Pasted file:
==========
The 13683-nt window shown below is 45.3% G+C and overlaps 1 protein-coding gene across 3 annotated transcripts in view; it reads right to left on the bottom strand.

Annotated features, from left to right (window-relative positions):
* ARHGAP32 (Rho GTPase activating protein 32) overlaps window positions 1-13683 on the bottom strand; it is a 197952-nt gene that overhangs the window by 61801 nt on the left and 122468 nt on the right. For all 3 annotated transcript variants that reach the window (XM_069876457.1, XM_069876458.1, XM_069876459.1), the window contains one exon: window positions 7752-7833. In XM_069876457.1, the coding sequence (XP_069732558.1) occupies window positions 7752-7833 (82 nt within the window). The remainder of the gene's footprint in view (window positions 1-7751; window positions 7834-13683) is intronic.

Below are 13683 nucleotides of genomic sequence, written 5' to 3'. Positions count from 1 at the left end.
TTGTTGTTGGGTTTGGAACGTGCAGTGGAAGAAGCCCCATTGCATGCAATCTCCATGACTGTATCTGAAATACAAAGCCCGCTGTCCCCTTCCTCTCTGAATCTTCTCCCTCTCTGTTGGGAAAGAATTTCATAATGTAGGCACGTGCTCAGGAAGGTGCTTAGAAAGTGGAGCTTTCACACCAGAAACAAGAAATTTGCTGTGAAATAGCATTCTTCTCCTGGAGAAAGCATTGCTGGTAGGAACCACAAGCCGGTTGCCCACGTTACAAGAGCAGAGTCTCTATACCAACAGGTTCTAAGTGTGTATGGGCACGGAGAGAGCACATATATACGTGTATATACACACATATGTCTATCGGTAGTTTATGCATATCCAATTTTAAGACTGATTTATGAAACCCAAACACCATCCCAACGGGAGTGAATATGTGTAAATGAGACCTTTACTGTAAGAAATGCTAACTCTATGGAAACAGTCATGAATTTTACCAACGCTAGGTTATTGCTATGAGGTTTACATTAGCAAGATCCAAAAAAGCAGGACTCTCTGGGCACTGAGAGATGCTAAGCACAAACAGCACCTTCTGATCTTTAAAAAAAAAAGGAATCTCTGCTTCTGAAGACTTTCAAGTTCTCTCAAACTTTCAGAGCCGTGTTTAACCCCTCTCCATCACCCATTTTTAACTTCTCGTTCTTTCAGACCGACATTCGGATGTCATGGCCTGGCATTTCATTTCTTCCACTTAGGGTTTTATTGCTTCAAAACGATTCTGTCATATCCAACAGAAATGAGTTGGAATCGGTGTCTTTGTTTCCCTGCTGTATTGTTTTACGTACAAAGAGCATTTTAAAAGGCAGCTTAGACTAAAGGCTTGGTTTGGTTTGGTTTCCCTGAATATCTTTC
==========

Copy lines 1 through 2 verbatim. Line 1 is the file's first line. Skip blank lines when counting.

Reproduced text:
The 13683-nt window shown below is 45.3% G+C and overlaps 1 protein-coding gene across 3 annotated transcripts in view; it reads right to left on the bottom strand.

Annotated features, from left to right (window-relative positions):